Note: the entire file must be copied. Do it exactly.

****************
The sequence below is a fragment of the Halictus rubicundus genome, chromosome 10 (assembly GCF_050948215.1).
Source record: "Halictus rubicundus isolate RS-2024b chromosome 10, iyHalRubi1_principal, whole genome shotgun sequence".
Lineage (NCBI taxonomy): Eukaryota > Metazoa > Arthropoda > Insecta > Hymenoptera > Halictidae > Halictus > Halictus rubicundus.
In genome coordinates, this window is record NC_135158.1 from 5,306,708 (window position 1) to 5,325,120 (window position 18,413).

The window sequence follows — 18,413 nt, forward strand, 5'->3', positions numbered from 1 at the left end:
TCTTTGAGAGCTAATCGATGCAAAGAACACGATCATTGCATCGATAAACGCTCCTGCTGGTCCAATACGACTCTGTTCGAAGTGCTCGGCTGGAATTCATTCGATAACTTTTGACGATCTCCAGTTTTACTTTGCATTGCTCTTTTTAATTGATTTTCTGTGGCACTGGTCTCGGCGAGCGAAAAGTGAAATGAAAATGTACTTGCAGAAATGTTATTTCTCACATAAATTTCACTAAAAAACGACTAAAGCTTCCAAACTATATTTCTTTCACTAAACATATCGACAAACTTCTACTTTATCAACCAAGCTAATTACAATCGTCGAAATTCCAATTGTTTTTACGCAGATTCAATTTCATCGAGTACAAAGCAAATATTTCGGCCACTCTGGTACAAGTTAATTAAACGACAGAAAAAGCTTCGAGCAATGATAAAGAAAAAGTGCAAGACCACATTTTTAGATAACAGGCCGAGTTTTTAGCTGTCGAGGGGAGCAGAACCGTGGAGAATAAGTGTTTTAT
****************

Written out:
The sequence below is a fragment of the Halictus rubicundus genome, chromosome 10 (assembly GCF_050948215.1).
Source record: "Halictus rubicundus isolate RS-2024b chromosome 10, iyHalRubi1_principal, whole genome shotgun sequence".
Lineage (NCBI taxonomy): Eukaryota > Metazoa > Arthropoda > Insecta > Hymenoptera > Halictidae > Halictus > Halictus rubicundus.
In genome coordinates, this window is record NC_135158.1 from 5,306,708 (window position 1) to 5,325,120 (window position 18,413).

The window sequence follows — 18,413 nt, forward strand, 5'->3', positions numbered from 1 at the left end:
TCTTTGAGAGCTAATCGATGCAAAGAACACGATCATTGCATCGATAAACGCTCCTGCTGGTCCAATACGACTCTGTTCGAAGTGCTCGGCTGGAATTCATTCGATAACTTTTGACGATCTCCAGTTTTACTTTGCATTGCTCTTTTTAATTGATTTTCTGTGGCACTGGTCTCGGCGAGCGAAAAGTGAAATGAAAATGTACTTGCAGAAATGTTATTTCTCACATAAATTTCACTAAAAAACGACTAAAGCTTCCAAACTATATTTCTTTCACTAAACATATCGACAAACTTCTACTTTATCAACCAAGCTAATTACAATCGTCGAAATTCCAATTGTTTTTACGCAGATTCAATTTCATCGAGTACAAAGCAAATATTTCGGCCACTCTGGTACAAGTTAATTAAACGACAGAAAAAGCTTCGAGCAATGATAAAGAAAAAGTGCAAGACCACATTTTTAGATAACAGGCCGAGTTTTTAGCTGTCGAGGGGAGCAGAACCGTGGAGAATAAGTGTTTTAT